the whole story

The Barron’s cover story by Ben Levisohn this weekend is “Yes, It’s a Stock Market Bubble. That Doesn’t Mean Trouble for Investors Just Yet.” Ben does a good job of capturing the storytelling that’s led to one of the greatest stock booms we’ve ever seen:

The story began easily enough, if not with “once upon a time.” A virus forced the country to shut down and accelerated the gains in a select few technology stocks that are uniquely capable of thriving with everyone stuck at home. A central bank took quick action to prevent financial markets from seizing up, pushing interest rates about as low as they could go. That helped lift the stocks of companies that are growing, including chiefly the aforementioned tech stocks, even if some have no profits. These stocks were among the first to rally once the stock market bottomed in March.

It’s a good article, but I hate this chart so much. Because while it’s technically accurate, it’s absent the most important information to give readers the correct context…

So, I’m just going to add my own chart below to complete the story. Here’s revenue growth over the same time frame, in dollars, for the top ten holdings in the Nasdaq 100:

So, you can call it a stock bubble, but then you’ll also have to acknowledge the fact that it’s a business bubble too…? And there’s no such thing as a business bubble. People are either buying and consuming products / services or they aren’t. And they clearly are. With all due respect, show the fundamentals too. That’s the whole story.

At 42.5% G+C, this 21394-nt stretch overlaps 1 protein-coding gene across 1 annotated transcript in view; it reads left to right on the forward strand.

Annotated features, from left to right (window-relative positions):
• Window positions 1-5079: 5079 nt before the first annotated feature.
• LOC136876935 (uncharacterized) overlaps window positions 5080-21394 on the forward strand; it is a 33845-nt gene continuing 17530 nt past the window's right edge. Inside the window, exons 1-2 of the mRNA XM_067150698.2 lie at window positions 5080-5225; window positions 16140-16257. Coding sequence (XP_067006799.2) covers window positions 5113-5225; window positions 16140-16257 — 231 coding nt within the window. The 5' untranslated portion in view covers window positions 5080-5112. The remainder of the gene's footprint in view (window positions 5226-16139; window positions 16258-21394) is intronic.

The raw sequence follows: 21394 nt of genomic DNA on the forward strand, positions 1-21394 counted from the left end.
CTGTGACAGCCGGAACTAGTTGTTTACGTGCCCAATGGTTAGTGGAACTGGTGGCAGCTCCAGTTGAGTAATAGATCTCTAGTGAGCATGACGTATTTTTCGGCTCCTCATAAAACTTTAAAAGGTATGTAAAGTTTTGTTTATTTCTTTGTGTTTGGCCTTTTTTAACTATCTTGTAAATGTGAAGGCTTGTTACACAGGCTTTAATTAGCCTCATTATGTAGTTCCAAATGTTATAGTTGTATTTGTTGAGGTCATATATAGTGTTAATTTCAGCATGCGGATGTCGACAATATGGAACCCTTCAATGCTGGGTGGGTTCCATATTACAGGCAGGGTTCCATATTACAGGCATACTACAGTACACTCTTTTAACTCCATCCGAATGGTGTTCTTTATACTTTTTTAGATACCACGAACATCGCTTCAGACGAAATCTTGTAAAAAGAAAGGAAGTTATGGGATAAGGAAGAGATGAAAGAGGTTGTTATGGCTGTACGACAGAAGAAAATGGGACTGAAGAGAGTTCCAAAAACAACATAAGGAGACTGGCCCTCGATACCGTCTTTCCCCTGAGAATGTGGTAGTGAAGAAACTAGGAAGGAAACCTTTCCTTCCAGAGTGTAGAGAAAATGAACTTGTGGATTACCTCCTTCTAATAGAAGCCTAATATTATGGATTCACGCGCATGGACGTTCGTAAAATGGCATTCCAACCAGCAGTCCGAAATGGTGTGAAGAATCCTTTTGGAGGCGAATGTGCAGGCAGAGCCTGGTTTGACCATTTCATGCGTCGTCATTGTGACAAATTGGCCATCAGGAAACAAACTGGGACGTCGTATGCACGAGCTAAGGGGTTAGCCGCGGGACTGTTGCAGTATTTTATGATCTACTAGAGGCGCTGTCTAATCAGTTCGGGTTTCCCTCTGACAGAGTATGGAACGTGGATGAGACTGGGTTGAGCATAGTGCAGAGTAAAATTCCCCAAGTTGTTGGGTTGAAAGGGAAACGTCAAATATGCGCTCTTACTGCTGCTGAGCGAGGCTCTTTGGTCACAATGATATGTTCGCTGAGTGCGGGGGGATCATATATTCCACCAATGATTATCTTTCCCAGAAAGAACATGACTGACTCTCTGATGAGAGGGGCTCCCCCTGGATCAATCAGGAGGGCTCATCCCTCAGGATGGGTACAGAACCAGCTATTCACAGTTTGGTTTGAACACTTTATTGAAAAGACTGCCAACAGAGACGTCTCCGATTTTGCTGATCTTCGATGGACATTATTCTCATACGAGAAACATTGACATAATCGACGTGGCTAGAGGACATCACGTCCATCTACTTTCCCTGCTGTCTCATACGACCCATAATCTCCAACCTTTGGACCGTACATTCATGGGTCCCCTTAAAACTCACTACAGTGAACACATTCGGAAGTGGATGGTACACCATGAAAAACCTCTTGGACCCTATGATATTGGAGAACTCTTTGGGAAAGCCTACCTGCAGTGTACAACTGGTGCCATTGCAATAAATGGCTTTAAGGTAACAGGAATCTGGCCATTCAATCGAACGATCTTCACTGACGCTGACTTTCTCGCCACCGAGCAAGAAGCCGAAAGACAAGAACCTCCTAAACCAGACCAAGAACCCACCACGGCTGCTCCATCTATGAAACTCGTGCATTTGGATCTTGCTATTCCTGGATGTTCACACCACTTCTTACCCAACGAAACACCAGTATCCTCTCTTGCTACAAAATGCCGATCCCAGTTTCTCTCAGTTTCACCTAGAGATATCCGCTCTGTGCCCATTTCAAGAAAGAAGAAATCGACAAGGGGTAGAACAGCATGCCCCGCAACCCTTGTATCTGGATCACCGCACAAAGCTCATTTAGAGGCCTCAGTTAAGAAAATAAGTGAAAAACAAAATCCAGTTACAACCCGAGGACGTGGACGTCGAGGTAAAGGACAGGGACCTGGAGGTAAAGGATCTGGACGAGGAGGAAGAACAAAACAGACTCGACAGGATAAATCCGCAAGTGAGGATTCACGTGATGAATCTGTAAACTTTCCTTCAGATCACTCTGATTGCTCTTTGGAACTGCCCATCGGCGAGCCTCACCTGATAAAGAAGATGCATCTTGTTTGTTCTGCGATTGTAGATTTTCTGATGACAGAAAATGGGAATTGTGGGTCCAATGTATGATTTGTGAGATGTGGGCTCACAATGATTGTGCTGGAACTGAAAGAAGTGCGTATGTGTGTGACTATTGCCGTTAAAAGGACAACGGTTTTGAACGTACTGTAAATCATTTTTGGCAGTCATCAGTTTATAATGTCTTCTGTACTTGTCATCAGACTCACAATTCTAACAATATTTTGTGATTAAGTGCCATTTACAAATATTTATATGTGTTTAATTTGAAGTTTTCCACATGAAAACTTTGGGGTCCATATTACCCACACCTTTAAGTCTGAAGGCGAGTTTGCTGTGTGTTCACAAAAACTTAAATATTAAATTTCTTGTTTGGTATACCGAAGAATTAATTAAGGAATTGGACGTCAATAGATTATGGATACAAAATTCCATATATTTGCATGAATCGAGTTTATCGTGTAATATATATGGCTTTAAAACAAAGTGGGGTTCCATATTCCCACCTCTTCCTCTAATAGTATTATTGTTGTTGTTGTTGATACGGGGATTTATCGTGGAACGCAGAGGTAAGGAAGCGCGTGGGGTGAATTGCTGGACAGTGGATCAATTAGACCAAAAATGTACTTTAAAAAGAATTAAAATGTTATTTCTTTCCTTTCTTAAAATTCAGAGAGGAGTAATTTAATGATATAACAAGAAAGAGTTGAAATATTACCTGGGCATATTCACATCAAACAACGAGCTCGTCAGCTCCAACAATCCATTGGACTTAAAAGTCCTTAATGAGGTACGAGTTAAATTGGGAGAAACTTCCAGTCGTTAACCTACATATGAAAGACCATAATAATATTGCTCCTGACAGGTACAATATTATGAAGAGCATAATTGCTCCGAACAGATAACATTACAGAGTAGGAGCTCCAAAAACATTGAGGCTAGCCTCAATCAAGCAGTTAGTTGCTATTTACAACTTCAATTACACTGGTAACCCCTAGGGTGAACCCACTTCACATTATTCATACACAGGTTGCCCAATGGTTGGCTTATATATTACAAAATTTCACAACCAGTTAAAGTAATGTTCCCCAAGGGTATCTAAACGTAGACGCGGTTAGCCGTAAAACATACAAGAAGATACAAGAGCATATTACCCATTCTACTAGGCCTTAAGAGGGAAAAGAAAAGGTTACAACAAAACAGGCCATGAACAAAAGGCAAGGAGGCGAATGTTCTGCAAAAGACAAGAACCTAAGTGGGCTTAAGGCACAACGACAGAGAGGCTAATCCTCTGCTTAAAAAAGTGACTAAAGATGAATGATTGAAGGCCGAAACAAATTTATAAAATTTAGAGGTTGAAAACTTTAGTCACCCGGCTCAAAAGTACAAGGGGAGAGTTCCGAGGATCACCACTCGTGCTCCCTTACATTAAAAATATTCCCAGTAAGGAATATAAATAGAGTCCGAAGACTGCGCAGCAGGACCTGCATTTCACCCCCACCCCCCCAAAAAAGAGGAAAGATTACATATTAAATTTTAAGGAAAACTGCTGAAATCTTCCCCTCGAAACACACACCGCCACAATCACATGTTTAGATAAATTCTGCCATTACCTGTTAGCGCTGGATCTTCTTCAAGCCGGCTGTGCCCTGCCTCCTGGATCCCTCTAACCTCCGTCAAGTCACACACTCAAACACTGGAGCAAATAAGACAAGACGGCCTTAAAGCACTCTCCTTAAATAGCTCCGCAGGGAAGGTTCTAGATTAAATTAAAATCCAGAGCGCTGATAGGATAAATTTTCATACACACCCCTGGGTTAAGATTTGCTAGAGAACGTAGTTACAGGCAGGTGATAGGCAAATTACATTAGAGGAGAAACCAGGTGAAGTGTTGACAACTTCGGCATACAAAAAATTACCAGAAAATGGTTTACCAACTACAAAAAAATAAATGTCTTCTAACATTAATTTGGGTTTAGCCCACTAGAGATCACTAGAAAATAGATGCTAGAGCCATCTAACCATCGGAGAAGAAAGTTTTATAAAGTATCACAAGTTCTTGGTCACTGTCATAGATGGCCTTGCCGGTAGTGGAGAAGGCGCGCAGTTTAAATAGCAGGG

Maybe instead of calling the 2000 dot com bubble a “dress rehearsal”, why don’t we simply say that investors in the year 2000 were precisely right about the impact that the internet would have on the world, but they were ten to fifteen years too early, betting on some of the wrong companies and business models in the early days and paying valuations that were unjustified at the time.

With the exceptions of Sun Microsystems, Oracle, Intel, Microsoft and Cisco, there really wasn’t any revenue (or revenue growth) to back up the skyrocketing Nasdaq 100 at the turn of the millennium.

Now, it’s just the opposite – there has been nothing but revenue growth in the names comprising this index – and so much of it seems to be secular (non-cyclical) that you almost get the sense that it’s all been immune to any semblance of a traditional business cycle. That immunity probably can’t last forever, as these companies gradually begin hitting their heads on the Law of Large Numbers ceiling, but where is that ceiling exactly as the global economy digitizes? Two years away or twenty?

So yes, the Nasdaq 100 has now done significantly better than the S&P 500 over the last few years. But this time, it absolutely should have.